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Common Sources of Accidents in Health and Social Care settings

Slips and trips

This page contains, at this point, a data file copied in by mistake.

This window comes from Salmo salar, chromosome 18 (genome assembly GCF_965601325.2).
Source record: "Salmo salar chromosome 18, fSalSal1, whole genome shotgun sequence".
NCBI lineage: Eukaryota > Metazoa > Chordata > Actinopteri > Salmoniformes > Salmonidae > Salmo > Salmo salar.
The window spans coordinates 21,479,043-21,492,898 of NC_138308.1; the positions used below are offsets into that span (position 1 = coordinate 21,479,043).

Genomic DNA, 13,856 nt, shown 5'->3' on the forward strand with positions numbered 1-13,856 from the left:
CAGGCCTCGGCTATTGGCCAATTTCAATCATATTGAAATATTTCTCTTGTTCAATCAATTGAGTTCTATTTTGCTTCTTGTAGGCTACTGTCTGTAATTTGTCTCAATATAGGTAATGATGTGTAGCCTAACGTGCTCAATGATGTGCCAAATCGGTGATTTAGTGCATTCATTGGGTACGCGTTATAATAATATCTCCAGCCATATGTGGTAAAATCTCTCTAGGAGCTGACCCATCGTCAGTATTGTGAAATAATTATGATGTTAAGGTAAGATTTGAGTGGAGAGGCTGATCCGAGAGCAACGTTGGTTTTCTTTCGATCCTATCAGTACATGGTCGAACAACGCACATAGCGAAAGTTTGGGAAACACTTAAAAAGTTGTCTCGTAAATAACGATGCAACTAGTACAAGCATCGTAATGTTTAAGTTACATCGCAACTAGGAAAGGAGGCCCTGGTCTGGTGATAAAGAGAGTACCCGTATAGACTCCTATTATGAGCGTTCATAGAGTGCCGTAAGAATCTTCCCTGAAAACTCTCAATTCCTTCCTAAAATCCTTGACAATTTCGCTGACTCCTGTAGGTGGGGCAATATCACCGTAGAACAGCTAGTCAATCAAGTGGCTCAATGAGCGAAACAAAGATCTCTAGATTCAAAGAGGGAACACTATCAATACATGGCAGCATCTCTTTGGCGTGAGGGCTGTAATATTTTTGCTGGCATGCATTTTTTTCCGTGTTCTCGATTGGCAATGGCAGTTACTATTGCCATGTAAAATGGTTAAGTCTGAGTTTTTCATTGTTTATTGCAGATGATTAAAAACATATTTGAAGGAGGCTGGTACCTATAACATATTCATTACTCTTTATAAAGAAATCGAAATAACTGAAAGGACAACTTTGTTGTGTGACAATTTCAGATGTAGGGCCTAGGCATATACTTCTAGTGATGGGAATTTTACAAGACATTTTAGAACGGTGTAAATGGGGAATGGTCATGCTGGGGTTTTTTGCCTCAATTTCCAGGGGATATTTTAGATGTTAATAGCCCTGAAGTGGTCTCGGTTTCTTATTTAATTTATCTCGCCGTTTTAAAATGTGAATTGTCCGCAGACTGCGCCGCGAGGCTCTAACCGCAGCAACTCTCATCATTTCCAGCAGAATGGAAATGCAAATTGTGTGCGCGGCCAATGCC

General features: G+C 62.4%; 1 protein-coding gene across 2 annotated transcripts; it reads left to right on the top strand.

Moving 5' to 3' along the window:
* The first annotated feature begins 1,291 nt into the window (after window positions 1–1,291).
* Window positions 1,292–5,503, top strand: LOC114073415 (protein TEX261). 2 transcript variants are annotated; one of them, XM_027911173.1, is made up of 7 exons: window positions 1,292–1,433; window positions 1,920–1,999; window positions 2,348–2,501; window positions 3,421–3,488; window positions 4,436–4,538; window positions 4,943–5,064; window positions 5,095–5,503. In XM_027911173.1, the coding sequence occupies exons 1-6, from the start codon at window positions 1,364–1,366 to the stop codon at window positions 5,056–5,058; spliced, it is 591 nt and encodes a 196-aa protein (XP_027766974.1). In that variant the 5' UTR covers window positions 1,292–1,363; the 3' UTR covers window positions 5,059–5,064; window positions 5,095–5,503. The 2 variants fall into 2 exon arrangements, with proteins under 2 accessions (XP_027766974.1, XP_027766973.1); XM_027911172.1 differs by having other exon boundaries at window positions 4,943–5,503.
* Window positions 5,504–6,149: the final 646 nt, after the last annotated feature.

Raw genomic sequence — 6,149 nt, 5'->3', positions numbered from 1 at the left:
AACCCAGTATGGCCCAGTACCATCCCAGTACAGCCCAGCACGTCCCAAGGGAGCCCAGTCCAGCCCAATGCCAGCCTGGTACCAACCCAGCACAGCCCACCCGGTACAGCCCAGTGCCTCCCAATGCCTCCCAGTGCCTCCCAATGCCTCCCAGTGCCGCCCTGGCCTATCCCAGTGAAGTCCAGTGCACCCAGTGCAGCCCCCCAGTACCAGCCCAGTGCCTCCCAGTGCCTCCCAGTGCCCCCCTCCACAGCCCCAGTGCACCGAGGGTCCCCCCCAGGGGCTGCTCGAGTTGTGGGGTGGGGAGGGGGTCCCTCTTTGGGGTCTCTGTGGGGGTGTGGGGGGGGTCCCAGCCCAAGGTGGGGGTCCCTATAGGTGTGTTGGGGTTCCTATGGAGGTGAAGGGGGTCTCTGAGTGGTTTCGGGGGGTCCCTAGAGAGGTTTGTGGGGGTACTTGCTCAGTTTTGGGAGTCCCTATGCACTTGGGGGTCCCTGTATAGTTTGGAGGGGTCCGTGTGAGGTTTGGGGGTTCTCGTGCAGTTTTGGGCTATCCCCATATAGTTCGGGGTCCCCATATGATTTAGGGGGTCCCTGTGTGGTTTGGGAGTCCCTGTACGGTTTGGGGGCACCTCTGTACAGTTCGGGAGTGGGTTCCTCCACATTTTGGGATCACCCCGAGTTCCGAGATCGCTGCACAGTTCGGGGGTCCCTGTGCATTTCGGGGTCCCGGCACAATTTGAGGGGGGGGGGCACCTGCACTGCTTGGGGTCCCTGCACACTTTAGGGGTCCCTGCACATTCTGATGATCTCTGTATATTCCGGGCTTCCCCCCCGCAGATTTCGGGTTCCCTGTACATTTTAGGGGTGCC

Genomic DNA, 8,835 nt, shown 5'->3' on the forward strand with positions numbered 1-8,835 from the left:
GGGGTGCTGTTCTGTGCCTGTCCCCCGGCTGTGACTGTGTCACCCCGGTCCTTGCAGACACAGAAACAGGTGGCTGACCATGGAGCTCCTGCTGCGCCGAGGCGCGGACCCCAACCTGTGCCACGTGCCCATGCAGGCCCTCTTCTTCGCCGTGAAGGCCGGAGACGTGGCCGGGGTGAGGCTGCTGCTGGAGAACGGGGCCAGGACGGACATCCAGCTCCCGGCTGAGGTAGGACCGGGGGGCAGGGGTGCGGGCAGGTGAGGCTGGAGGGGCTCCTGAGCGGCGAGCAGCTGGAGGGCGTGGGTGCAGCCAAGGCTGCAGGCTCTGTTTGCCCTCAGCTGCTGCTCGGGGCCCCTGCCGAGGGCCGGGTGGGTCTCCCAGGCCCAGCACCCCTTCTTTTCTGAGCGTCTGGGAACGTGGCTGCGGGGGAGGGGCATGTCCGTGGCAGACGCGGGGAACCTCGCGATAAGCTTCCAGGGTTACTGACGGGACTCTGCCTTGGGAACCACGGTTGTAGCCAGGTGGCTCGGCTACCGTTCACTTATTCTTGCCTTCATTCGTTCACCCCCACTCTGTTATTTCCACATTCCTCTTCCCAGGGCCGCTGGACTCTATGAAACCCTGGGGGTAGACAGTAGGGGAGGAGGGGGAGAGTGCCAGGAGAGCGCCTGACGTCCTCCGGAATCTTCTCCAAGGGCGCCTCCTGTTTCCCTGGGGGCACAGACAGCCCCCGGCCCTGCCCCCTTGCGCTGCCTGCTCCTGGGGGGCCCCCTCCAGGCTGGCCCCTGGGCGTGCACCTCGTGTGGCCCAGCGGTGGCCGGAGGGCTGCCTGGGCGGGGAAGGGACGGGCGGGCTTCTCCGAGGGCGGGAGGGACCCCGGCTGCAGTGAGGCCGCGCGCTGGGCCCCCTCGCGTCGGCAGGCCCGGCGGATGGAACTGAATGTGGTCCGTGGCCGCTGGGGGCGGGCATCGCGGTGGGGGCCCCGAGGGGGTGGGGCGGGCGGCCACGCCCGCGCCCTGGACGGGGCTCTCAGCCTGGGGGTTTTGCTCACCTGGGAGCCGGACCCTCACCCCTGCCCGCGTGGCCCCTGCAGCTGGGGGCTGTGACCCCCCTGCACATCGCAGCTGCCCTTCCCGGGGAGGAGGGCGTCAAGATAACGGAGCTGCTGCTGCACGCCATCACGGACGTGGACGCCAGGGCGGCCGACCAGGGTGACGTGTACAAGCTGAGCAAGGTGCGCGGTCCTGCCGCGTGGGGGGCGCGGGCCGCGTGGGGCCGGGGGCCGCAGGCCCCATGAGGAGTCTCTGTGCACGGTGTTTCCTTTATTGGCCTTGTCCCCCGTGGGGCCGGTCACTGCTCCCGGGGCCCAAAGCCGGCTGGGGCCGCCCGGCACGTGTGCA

Slips and trips are the most common accidents that can occur and make up for one third of all accidents. Slips can result in broken bones. Most slips occur on wet or contaminated floors. Many health and social care providers make use of smooth vinyl on their floors which can lead to an increased risk of slip accidents. However, approaches should be done to integrate best practice in this area to prevent slips and trips. A simple risk assessment carried out by employers will help mitigate against risk. Attention should be given to what could cause harm and control measures should be in place. For example, simply cleaning up spillages immediately and using signs to make aware the floor is unsafe to walk on are all quick and easy steps. There are many simple ways to prevent slips by employees and service users in health care settings. Entrance matting can be used near entrances so any liquids are not brought into the building. Leaks from machinery should be fixed.  Trailing cables and any trip hazards should be out sight. The correct cleaning fluid should be used for the floor type. The floor should not have loose, damaged or worn floor tiles. These should be replaced immediately. Lighting in walkways and in slopes and steps should be adequate. Falls from windows can also occur where residents are in a confused mental state. Windows should be fitted so they are too small for individuals to fall through, and sills are not accessible to sit on.